"When we learned there was talk of a virus coming from overseas that had catastrophic results, we had no idea what to expect," Briggs said. "Fast forward to mandates, restrictions, misinformation, and a complete overhaul in the way business is conducted as we knew it. Herb N' Oasis had to become resilient with a quickness."

Some local companies have been able to stay resilient simply because they offer a unique product or service that customers crave. Cheryl Straughter, owner of Soleil Restaurant in Boston's Roxbury neighborhood, said that while the restaurant has seen a decline in revenue, her business is still serving quality food to people looking for a great dining experience.

"Near Soleil there are a number of fast food and take-out only restaurants," Straughter said. "However, Soleil is different. We serve wholesome fresh food. Daily, we are cooking from scratch, and you can dine in."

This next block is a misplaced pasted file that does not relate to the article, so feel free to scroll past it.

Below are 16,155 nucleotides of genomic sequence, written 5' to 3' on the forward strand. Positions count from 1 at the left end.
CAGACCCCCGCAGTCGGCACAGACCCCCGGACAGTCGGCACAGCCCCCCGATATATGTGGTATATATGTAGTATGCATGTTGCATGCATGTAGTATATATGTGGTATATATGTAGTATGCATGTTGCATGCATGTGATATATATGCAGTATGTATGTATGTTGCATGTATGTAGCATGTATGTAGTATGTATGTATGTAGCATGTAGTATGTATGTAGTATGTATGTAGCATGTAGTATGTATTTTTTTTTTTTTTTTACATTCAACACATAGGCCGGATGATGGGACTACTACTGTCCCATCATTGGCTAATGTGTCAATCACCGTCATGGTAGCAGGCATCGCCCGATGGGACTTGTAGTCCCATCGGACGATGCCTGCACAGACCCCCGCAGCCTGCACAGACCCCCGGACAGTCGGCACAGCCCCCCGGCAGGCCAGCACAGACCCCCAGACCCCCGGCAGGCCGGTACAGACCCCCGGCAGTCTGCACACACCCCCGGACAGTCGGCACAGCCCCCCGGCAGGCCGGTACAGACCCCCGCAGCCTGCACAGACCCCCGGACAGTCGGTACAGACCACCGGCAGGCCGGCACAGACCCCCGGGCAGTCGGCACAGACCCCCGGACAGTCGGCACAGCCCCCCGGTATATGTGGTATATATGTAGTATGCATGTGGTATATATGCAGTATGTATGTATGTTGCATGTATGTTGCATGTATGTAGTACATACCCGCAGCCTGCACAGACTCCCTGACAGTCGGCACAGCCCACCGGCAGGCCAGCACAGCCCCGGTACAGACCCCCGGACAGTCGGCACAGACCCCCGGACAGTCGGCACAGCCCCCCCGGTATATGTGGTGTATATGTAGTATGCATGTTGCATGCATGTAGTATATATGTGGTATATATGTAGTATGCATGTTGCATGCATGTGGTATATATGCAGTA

Like many restaurants, Soleil had to adapt to the social distancing measures recommended by the Centers for Disease Control and Prevention (CDC). Straughter said the restaurant now provides outdoor seating, has contracts with third-party delivery services, and offers family-sized meals on its menu. She also emphasized that small businesses serve a vital role in neighborhoods across the nation:

"Small businesses employ approximately 11 million people across the country. They are the lifeline in many neighborhoods. Please think of the importance of keeping them alive and thriving. Your patronage is needed now more than ever."


3 Tips for Supporting Your Local Businesses

How can you make an impact on your community this Small Business Saturday? Here are three tips to help support local businesses on this holiday and through the year: